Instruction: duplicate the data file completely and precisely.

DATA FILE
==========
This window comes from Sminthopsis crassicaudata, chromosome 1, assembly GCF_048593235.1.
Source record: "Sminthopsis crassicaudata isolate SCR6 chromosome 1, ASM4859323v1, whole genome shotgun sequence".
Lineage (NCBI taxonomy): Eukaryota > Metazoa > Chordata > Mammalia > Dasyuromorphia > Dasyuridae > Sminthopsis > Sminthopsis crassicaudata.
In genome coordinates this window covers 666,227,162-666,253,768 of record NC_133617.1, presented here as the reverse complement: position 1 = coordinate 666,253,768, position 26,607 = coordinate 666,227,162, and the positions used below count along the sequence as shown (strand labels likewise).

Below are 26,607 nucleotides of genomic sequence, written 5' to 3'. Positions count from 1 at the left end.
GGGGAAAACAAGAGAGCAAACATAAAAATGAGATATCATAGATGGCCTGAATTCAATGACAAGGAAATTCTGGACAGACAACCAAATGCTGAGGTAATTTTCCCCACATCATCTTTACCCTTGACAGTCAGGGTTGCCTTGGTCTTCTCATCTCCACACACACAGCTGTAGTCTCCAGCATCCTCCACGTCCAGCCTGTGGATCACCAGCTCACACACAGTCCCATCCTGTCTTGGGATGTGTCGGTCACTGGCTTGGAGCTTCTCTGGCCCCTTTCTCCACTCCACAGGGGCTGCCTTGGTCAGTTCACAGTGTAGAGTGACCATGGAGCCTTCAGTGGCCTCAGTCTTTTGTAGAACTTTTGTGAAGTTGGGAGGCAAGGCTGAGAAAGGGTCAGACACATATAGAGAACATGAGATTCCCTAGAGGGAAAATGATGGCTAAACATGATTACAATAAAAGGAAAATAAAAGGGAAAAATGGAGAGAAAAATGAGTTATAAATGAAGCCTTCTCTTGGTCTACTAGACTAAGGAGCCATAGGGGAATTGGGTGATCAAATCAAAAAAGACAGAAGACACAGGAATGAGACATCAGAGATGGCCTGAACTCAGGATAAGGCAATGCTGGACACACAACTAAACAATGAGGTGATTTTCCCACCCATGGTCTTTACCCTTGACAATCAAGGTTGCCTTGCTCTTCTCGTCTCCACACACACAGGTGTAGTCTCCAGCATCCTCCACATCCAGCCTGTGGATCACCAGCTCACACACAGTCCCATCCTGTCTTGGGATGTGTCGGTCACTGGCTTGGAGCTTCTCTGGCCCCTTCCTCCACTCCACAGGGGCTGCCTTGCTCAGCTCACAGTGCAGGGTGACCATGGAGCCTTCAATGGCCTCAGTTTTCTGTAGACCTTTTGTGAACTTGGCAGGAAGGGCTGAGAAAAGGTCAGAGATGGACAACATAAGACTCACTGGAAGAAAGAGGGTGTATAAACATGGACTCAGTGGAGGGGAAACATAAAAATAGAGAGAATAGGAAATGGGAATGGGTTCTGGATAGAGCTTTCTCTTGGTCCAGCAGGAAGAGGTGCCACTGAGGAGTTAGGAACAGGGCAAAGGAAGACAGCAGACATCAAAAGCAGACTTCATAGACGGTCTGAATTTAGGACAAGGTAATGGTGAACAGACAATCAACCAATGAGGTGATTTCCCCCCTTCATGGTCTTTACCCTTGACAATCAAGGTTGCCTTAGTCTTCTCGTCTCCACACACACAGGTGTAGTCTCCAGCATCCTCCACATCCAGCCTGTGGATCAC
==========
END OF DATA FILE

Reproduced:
This window comes from Sminthopsis crassicaudata, chromosome 1, assembly GCF_048593235.1.
Source record: "Sminthopsis crassicaudata isolate SCR6 chromosome 1, ASM4859323v1, whole genome shotgun sequence".
Lineage (NCBI taxonomy): Eukaryota > Metazoa > Chordata > Mammalia > Dasyuromorphia > Dasyuridae > Sminthopsis > Sminthopsis crassicaudata.
In genome coordinates this window covers 666,227,162-666,253,768 of record NC_133617.1, presented here as the reverse complement: position 1 = coordinate 666,253,768, position 26,607 = coordinate 666,227,162, and the positions used below count along the sequence as shown (strand labels likewise).

Below are 26,607 nucleotides of genomic sequence, written 5' to 3'. Positions count from 1 at the left end.
GGGGAAAACAAGAGAGCAAACATAAAAATGAGATATCATAGATGGCCTGAATTCAATGACAAGGAAATTCTGGACAGACAACCAAATGCTGAGGTAATTTTCCCCACATCATCTTTACCCTTGACAGTCAGGGTTGCCTTGGTCTTCTCATCTCCACACACACAGCTGTAGTCTCCAGCATCCTCCACGTCCAGCCTGTGGATCACCAGCTCACACACAGTCCCATCCTGTCTTGGGATGTGTCGGTCACTGGCTTGGAGCTTCTCTGGCCCCTTTCTCCACTCCACAGGGGCTGCCTTGGTCAGTTCACAGTGTAGAGTGACCATGGAGCCTTCAGTGGCCTCAGTCTTTTGTAGAACTTTTGTGAAGTTGGGAGGCAAGGCTGAGAAAGGGTCAGACACATATAGAGAACATGAGATTCCCTAGAGGGAAAATGATGGCTAAACATGATTACAATAAAAGGAAAATAAAAGGGAAAAATGGAGAGAAAAATGAGTTATAAATGAAGCCTTCTCTTGGTCTACTAGACTAAGGAGCCATAGGGGAATTGGGTGATCAAATCAAAAAAGACAGAAGACACAGGAATGAGACATCAGAGATGGCCTGAACTCAGGATAAGGCAATGCTGGACACACAACTAAACAATGAGGTGATTTTCCCACCCATGGTCTTTACCCTTGACAATCAAGGTTGCCTTGCTCTTCTCGTCTCCACACACACAGGTGTAGTCTCCAGCATCCTCCACATCCAGCCTGTGGATCACCAGCTCACACACAGTCCCATCCTGTCTTGGGATGTGTCGGTCACTGGCTTGGAGCTTCTCTGGCCCCTTCCTCCACTCCACAGGGGCTGCCTTGCTCAGCTCACAGTGCAGGGTGACCATGGAGCCTTCAATGGCCTCAGTTTTCTGTAGACCTTTTGTGAACTTGGCAGGAAGGGCTGAGAAAAGGTCAGAGATGGACAACATAAGACTCACTGGAAGAAAGAGGGTGTATAAACATGGACTCAGTGGAGGGGAAACATAAAAATAGAGAGAATAGGAAATGGGAATGGGTTCTGGATAGAGCTTTCTCTTGGTCCAGCAGGAAGAGGTGCCACTGAGGAGTTAGGAACAGGGCAAAGGAAGACAGCAGACATCAAAAGCAGACTTCATAGACGGTCTGAATTTAGGACAAGGTAATGGTGAACAGACAATCAACCAATGAGGTGATTTCCCCCCTTCATGGTCTTTACCCTTGACAATCAAGGTTGCCTTAGTCTTCTCGTCTCCACACACACAGGTGTAGTCTCCAGCATCCTCCACATCCAGCCTGTGGATCAC